Grocery shopping, and shopping in general, has always been like therapy for me. I’ve been making a list all week and I plan out my budget, denoting the most I’m willing to spend on an item before I step foot into the store. I’ve even worked some intense coupon-ing and a grocery list app on my HTC into the ritual. Getting the most product for the least amount of money is like a competition and I always win! And I always plan trips to the grocery store when I know everyone else is not going to be there. Wednesday at lunch time or Sunday at 10am are always safe bets. It’s like shopping online without the agoraphobia. Peace and quiet. All to myself. Aaaaahhhhhh.
I walk through the store with my list and a a calculator, making notes about each item and comparing the price I was willing to pay with the actual prices of each item. Things in the store that aren’t on my list seem to magically disappear. Treats and over-priced name brands are like little watermarks on the shelf. You know when you click open in Microsoft Word and all of the items in a folder that aren’t the right format are opaque — denoting their incompatibility. It’s like that. Sorry Charmin Ultra Soft Mega Roll Bathroom Tissue. Your format is incompatible with my grocery list. And my budget.
That was before moving back to Knoxville with Tyler.
We really do enjoy each others’ company. We spend a lot of time together. The more time I spend with him, the more tolerant I become of his ways. Not to mention, if I leave him alone for too long, he gets bored and is more of a pill to deal with when I get back to him.
That’s all true and good EXCEPT for trips to the grocery store.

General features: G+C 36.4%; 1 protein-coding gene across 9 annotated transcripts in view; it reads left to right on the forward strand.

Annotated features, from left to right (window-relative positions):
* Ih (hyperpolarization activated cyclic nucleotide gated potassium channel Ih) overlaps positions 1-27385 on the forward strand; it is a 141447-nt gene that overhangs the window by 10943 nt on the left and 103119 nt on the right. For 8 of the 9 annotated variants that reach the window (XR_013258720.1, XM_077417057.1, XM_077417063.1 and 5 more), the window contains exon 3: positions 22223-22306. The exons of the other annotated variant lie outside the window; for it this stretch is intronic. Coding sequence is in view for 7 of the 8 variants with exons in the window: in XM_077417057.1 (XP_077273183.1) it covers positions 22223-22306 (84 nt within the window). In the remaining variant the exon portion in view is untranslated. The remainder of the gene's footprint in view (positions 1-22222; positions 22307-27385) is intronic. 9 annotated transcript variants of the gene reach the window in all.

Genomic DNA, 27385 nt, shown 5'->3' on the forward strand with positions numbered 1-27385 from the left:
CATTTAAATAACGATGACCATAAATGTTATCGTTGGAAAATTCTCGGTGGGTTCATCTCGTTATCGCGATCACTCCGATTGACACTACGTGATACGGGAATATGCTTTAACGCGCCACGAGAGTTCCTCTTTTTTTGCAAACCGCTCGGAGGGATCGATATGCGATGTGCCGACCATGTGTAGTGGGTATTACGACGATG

Top three phrases heard from Tyler while grocery shopping:
1) “Ooooh, Oreo cookies!”
2) “We need to buy treats.”
3) “I wish I had a dinosaur to take to the grocery store with me.” (In response to the 9-year-old mentally handicapped boy toting a toy dinosaur.)
Between his obsession with name-brand crap and non-stop sneaking of treats into the cart, a trip to the grocery store is like taking a 6-year-old shopping. (Return of babysitting theme.)
And that’s JUST Tyler’s part of all of this. For some reason, we only manage to get out of the house to grocery shop on Saturday morning. We’ve all made the fatal mistake before, but how do I continue to torture myself by going week after week at noon on what should be MY day of rest from all of the idiots in the world.
If one more old man rams the back of my heels with one of the new, unnecessarily over-sized shopping carts, (I call them food stamp shoppers), I’m going to throw a can of Kroger Premium Selection green beans! I mean, seriously. If I get stuck behind one more buggy full of diapers and hot Cheetos in the 15-items-or-less line, I might shove my Kroger card into some trailer park trash’s eyeball.
But then I wouldn’t be able to get 10 cents off per gallon of gas at participating Shell stations. Lemme think about that one a little harder first……
That’s one of the few, very small parts of my life I miss pre-Tyler. I still win, though. A quiet trip to the grocery store isn’t as nice as having someone to cook that food for you when you bring it home.